As It Is At Parsons
“It’s always funny to be asked to explain what your book is about,” Peter Wheelwright, associate professor in the School of Constructed Environments at Parsons and newly-minted novelist, says with a chuckle. “When I’m talking to my colleagues, then I’m talking about issues around science and religion and faith and reason, the difference between the natural world and the social world, these sorts of dichotomies that I think we’re all thinking about, and we’re all living, to a greater and lesser degree. But then my wife will say, ‘Oh, come on, it’s just a love story.’ And it is that.” You can judge for yourself this coming Thursday, October 4, when Wheelwright reads from his book, As It Is On Earth, at Parsons East, 25 East 13th Street, at 6:00 p.m.
Wheelwright’s novel was born at The New School in the 1990s, when he took a creative writing class here. Already a faculty member, he was entitled to take a free course of his choosing, and decided on writing. It wasn’t entirely at random. His uncle is three-time National Book Award-winner Peter Matthiessen, and his brother, Jeff Wheelwright, has also written several books. His novel began as a short story in that class. With some positive feedback from his professor, Wheelwright continued turning its story over in his mind for decades, jotting notes here and there. “I think the exposure to this odd but lively inter-disciplinary community at The New School fostered a sense of what there is to think about and act upon,” he says. “It’s a good place for a restless intellect!”
The plot of Wheelwright’s book concerns a young university professor who “meanders through New England and then down to Mexico,” as he explains, living in the ripples of his family history (they’re old northeastern Puritan stock) and his own, as he deals with his attraction to an even younger student. “I think of him as a Walker Percy sort of character, suffering from an excess of awareness,” says Wheelwright, comparing his narrator to one of the creations of the famously philosophical Southern author. “He’s lost his sense of self. He sees himself as nothing but the accretion of events beyond his control: his ancestors’ social history, his genetic history, just a product of other events, other gods, other times. Consequently, his sense of autonomy feels out of his control.”
It’s also about taking the skillset Wheelwright has developed over decades of practicing and teaching architecture, and applying it to a novel. As it turns out, he says, it was a perfect fit. “It did not feel as if I was doing anything different than I’ve always done,” he says. “The business of designing a building, I’ve found, is similar to designing the narrative and the structure of a book. It raises a lot of the same kinds of issues: how do you get into this thing? how do you move through it? what is its structure? Those kind of questions that a writer must entertain are the same kinds of questions you entertain as a designer.”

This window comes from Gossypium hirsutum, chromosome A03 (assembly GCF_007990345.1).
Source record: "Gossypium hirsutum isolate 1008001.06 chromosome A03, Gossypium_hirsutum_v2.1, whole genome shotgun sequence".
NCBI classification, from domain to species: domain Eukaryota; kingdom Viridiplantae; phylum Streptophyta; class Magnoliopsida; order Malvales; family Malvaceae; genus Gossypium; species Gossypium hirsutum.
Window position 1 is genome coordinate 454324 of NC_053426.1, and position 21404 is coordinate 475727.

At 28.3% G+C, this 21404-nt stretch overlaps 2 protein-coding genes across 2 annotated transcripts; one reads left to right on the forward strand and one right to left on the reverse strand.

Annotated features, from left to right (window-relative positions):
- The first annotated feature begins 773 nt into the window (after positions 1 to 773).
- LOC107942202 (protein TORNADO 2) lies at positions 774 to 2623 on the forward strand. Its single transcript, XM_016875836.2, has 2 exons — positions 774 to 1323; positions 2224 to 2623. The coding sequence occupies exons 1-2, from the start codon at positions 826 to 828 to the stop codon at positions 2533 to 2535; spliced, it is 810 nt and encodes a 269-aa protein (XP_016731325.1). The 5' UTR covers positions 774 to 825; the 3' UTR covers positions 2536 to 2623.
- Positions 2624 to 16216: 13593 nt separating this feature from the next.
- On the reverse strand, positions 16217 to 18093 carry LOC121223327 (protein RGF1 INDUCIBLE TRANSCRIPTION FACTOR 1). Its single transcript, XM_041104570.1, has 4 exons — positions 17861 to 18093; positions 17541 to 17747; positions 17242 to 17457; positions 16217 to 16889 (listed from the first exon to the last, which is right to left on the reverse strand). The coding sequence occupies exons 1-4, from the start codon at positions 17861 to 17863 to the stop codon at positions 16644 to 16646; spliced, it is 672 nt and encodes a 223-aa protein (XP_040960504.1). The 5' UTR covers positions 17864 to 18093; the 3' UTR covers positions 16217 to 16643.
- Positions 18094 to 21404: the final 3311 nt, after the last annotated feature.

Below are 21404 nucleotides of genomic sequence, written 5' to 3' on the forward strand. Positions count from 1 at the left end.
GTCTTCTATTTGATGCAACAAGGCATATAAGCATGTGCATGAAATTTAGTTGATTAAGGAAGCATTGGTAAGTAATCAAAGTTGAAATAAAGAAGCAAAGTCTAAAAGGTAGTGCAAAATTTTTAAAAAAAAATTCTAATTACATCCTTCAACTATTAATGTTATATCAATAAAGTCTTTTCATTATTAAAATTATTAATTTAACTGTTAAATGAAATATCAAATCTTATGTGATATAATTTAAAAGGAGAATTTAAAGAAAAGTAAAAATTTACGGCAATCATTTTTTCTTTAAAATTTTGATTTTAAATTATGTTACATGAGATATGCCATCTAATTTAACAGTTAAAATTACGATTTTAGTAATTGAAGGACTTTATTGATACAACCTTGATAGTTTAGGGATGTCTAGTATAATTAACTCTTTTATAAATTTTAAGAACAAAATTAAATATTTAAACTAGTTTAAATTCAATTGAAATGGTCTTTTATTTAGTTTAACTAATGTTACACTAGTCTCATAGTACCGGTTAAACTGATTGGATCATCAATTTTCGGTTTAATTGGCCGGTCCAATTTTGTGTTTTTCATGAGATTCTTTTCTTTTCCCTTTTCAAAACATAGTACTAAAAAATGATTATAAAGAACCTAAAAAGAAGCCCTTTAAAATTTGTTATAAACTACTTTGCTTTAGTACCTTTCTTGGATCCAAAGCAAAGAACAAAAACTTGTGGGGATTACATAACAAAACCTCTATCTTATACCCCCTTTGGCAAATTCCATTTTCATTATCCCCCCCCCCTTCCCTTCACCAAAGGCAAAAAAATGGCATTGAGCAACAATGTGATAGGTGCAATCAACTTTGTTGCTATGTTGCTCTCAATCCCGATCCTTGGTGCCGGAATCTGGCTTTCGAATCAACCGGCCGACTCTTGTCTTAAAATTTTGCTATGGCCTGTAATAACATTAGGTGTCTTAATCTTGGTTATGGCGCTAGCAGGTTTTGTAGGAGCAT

As much as anything, though, the book is Wheelwright’s reaction to the life of an academic. The text, of course, deals with the issue directly. “There’s a lot of poking fun at the academic life in this book,” he explains. “My colleagues at the university are going to recognize a lot of things about this: his relationship to his dean, his relationship to his colleagues, the silliness of university life. Hey, it’s the life I’ve chosen, so I’m poking fun at myself, as well.”
The book’s mere existence, though, is also a reaction to the professional and personal requirements of academia. “I really tried to embrace Richard Rorty’s idea that academics would do better to try and affect social change by writing imaginative stories,” he says, “and provoking the imagination of our readers to imagine other worlds, other ways of leading lives. So I gave myself permission to stop writing academically, and just sit down and try to write interesting stories.” Wheelwright found the expert more than rewarding, he found it addictive. “I’ll never write another academic tract again!” Wheelwright exclaims at one point. Plans for another book are already in the works.